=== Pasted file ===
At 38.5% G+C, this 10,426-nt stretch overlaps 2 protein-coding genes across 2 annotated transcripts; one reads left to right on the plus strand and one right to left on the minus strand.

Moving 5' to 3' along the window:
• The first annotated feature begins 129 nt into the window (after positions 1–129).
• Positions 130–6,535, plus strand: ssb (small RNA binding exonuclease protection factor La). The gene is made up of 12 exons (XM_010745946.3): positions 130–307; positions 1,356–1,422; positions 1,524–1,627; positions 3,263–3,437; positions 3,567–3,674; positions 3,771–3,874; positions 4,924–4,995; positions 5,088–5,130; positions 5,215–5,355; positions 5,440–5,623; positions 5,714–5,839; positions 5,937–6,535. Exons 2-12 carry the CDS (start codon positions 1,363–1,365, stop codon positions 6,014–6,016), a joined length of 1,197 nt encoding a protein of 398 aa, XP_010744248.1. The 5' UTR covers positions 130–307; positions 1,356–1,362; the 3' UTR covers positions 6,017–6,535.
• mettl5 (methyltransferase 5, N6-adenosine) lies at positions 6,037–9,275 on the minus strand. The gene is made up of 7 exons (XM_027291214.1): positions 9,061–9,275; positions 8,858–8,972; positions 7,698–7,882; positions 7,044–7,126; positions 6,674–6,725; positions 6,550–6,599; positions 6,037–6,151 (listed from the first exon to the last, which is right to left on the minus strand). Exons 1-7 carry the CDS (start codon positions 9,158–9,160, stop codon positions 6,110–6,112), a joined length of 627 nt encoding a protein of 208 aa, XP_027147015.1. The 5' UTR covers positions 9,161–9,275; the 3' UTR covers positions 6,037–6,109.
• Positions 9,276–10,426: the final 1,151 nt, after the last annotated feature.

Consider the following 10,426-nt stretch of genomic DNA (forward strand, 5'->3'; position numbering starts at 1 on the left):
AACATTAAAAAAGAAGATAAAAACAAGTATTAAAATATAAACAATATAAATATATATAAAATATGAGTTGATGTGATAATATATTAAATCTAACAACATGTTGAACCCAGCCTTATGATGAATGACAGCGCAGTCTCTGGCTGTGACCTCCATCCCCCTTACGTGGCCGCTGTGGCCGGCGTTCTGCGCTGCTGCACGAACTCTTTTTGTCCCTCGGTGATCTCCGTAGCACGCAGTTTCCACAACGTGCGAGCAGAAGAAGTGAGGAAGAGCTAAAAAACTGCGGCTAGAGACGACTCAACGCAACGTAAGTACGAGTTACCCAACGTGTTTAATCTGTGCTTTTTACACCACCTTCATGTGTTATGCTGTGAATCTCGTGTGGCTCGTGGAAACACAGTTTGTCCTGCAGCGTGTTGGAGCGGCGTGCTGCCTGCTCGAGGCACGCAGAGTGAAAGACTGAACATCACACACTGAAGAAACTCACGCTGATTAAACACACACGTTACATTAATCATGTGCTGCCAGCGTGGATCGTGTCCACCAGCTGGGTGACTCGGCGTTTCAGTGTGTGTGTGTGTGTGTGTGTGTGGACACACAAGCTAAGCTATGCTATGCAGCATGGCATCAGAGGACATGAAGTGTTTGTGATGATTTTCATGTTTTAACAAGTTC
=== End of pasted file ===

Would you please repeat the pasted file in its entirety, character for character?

At 38.5% G+C, this 10,426-nt stretch overlaps 2 protein-coding genes across 2 annotated transcripts; one reads left to right on the plus strand and one right to left on the minus strand.

Moving 5' to 3' along the window:
• The first annotated feature begins 129 nt into the window (after positions 1–129).
• Positions 130–6,535, plus strand: ssb (small RNA binding exonuclease protection factor La). The gene is made up of 12 exons (XM_010745946.3): positions 130–307; positions 1,356–1,422; positions 1,524–1,627; positions 3,263–3,437; positions 3,567–3,674; positions 3,771–3,874; positions 4,924–4,995; positions 5,088–5,130; positions 5,215–5,355; positions 5,440–5,623; positions 5,714–5,839; positions 5,937–6,535. Exons 2-12 carry the CDS (start codon positions 1,363–1,365, stop codon positions 6,014–6,016), a joined length of 1,197 nt encoding a protein of 398 aa, XP_010744248.1. The 5' UTR covers positions 130–307; positions 1,356–1,362; the 3' UTR covers positions 6,017–6,535.
• mettl5 (methyltransferase 5, N6-adenosine) lies at positions 6,037–9,275 on the minus strand. The gene is made up of 7 exons (XM_027291214.1): positions 9,061–9,275; positions 8,858–8,972; positions 7,698–7,882; positions 7,044–7,126; positions 6,674–6,725; positions 6,550–6,599; positions 6,037–6,151 (listed from the first exon to the last, which is right to left on the minus strand). Exons 1-7 carry the CDS (start codon positions 9,158–9,160, stop codon positions 6,110–6,112), a joined length of 627 nt encoding a protein of 208 aa, XP_027147015.1. The 5' UTR covers positions 9,161–9,275; the 3' UTR covers positions 6,037–6,109.
• Positions 9,276–10,426: the final 1,151 nt, after the last annotated feature.

Consider the following 10,426-nt stretch of genomic DNA (forward strand, 5'->3'; position numbering starts at 1 on the left):
AACATTAAAAAAGAAGATAAAAACAAGTATTAAAATATAAACAATATAAATATATATAAAATATGAGTTGATGTGATAATATATTAAATCTAACAACATGTTGAACCCAGCCTTATGATGAATGACAGCGCAGTCTCTGGCTGTGACCTCCATCCCCCTTACGTGGCCGCTGTGGCCGGCGTTCTGCGCTGCTGCACGAACTCTTTTTGTCCCTCGGTGATCTCCGTAGCACGCAGTTTCCACAACGTGCGAGCAGAAGAAGTGAGGAAGAGCTAAAAAACTGCGGCTAGAGACGACTCAACGCAACGTAAGTACGAGTTACCCAACGTGTTTAATCTGTGCTTTTTACACCACCTTCATGTGTTATGCTGTGAATCTCGTGTGGCTCGTGGAAACACAGTTTGTCCTGCAGCGTGTTGGAGCGGCGTGCTGCCTGCTCGAGGCACGCAGAGTGAAAGACTGAACATCACACACTGAAGAAACTCACGCTGATTAAACACACACGTTACATTAATCATGTGCTGCCAGCGTGGATCGTGTCCACCAGCTGGGTGACTCGGCGTTTCAGTGTGTGTGTGTGTGTGTGTGTGTGGACACACAAGCTAAGCTATGCTATGCAGCATGGCATCAGAGGACATGAAGTGTTTGTGATGATTTTCATGTTTTAACAAGTTC